Psoriatic arthritis: Tips for managing
If you have psoriatic arthritis, you may have trouble using your hands. You may have joint pain and swelling. These tips may help.
Talk with your doctor about exercise
No single exercise helps everyone. Your doctor may recommend some exercises. Other exercises may be discouraged. Your doctor can help you decide which exercises will benefit you.
If you have not exercised for a while or are uncertain what to do, tell your doctor. A few sessions of physical therapy may be helpful. Your doctor can write a prescription for physical therapy.
During physical therapy, your therapist will evaluate your movement to determine how the arthritis affects you and provide specific therapies and exercises that can help.
Make arthritis-friendly exercise part of your life
No exercise is right for everyone, but some types of exercise help many people who have arthritis. Topping this list are yoga, tai chi, and joint-friendly water exercises. Studies show that these can help ease pain in your joints. Walking, cycling, and training with lightweight dumbbells also may be options. Even if you have difficulty moving, exercise can help. Arthritis friendly exercise can:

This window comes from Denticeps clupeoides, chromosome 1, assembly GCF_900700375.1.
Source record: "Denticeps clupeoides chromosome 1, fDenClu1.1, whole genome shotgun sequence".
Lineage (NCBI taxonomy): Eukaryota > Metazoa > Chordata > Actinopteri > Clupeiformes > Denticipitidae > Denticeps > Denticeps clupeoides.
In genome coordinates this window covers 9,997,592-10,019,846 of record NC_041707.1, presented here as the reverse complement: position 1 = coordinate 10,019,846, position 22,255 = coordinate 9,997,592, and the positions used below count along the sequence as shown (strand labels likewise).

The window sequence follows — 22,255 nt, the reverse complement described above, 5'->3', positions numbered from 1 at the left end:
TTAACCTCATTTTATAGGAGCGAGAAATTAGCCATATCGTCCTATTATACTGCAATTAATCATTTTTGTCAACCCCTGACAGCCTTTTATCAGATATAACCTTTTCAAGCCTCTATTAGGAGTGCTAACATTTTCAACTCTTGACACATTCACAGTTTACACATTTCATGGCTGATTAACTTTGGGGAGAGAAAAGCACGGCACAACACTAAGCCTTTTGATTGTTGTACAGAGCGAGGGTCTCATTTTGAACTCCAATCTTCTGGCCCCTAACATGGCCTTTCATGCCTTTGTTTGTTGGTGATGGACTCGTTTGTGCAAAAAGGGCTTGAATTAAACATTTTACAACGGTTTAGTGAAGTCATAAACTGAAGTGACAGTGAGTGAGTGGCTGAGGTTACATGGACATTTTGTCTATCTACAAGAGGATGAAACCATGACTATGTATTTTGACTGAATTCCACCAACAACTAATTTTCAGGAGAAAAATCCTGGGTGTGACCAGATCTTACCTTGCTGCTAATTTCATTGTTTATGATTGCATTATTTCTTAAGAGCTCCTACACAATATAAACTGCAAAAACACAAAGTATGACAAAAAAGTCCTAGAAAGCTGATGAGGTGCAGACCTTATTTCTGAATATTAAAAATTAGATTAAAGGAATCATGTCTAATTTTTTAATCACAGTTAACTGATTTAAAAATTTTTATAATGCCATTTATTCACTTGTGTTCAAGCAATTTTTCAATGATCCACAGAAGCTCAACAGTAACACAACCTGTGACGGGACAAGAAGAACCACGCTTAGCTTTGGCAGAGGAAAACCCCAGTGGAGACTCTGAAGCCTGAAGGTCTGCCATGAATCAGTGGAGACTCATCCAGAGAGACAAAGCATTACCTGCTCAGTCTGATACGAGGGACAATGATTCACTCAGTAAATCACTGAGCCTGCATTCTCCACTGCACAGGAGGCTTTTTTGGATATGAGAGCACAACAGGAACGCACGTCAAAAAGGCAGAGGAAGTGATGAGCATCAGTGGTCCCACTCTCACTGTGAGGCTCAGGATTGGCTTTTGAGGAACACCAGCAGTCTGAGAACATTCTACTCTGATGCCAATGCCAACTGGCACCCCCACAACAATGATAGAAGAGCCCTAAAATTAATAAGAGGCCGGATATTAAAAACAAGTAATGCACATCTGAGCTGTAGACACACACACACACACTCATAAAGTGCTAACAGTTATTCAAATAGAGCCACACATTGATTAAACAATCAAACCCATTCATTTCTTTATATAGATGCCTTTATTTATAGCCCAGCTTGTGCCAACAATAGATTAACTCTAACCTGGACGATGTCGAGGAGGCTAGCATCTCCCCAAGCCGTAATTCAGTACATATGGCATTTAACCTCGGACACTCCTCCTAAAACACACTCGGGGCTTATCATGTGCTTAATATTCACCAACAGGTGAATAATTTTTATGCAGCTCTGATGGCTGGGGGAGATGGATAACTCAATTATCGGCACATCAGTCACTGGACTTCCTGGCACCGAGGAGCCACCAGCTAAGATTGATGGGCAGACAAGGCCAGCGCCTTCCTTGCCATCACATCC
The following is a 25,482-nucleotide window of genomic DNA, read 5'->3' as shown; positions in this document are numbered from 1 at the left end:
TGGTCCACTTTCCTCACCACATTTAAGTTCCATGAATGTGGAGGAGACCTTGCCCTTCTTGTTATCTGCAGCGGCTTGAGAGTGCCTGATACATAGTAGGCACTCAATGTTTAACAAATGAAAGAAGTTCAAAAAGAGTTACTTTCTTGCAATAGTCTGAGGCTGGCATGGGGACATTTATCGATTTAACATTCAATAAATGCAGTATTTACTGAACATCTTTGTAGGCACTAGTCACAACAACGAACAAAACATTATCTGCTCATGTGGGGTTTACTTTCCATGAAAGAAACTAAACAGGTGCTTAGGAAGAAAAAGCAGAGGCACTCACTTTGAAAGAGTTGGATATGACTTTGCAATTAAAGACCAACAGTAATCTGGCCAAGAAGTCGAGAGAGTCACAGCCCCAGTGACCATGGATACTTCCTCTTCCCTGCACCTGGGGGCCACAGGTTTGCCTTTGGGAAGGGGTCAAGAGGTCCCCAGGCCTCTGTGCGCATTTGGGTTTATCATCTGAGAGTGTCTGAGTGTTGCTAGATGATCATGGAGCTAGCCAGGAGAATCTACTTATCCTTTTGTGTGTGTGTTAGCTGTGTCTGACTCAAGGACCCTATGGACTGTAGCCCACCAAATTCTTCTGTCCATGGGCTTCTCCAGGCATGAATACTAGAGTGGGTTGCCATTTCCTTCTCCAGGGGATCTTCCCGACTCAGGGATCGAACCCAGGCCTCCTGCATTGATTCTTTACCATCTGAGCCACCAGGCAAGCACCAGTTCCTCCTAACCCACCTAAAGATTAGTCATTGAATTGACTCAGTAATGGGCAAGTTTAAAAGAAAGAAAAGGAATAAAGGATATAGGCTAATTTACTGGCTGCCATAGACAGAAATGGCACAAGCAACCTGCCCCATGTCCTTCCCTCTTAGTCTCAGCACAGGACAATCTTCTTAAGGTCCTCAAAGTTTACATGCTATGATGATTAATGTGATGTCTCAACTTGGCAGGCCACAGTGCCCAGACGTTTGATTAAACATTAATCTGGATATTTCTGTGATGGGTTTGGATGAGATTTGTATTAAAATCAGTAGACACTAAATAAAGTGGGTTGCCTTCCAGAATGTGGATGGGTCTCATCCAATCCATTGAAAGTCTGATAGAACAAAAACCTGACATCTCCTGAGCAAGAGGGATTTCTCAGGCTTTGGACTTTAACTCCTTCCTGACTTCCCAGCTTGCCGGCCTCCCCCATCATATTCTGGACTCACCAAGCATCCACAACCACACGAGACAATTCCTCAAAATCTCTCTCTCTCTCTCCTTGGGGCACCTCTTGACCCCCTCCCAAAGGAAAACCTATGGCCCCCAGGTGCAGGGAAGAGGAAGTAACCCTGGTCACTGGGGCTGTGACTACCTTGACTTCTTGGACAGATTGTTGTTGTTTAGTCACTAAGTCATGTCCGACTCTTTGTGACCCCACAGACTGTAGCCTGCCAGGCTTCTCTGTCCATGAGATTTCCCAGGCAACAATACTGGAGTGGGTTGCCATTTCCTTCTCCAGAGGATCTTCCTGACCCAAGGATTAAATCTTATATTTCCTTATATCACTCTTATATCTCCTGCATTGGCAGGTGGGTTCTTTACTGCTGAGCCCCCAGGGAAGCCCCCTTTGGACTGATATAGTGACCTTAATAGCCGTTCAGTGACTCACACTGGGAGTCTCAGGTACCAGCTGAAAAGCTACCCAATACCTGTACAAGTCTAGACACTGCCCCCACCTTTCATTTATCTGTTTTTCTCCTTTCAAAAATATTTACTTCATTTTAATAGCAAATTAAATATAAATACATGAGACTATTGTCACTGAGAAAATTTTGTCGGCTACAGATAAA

Make your joints more flexible
Improve muscle tone
Boost your mood
Many organizations offer arthritis-friendly exercise classes. To find out whether such classes are available in your area, contact your local hospital, YMCA, fitness center, community center, or park district.
Rest when needed
When psoriatic arthritis flares, you need to rest your joints. Using the joints during a flare puts more stress on the joints. This can lead to lasting damage. Medicine and joint protection (braces, splints, and supports) may help ease joint stress.
Learn what aggravates your arthritis
People living with arthritis say that some activities, foods, and habits cause their arthritis to flare. Each time your psoriatic arthritis flares, make a note of what you were doing or eating. This may help you learn what triggers your psoriatic arthritis.
Find out your healthy weight. If you’re not at that weight, try to reach it.
Maintaining a healthy weight helps to reduce joint pain and allows you to move with greater ease. You can quickly find out whether you have a healthy body weight by entering your height and weight on the following page:
If you exceed your healthy weight, which may be called your normal weight, be sure to visit the links on the above page. This information comes from the US Department of Health and Human Services.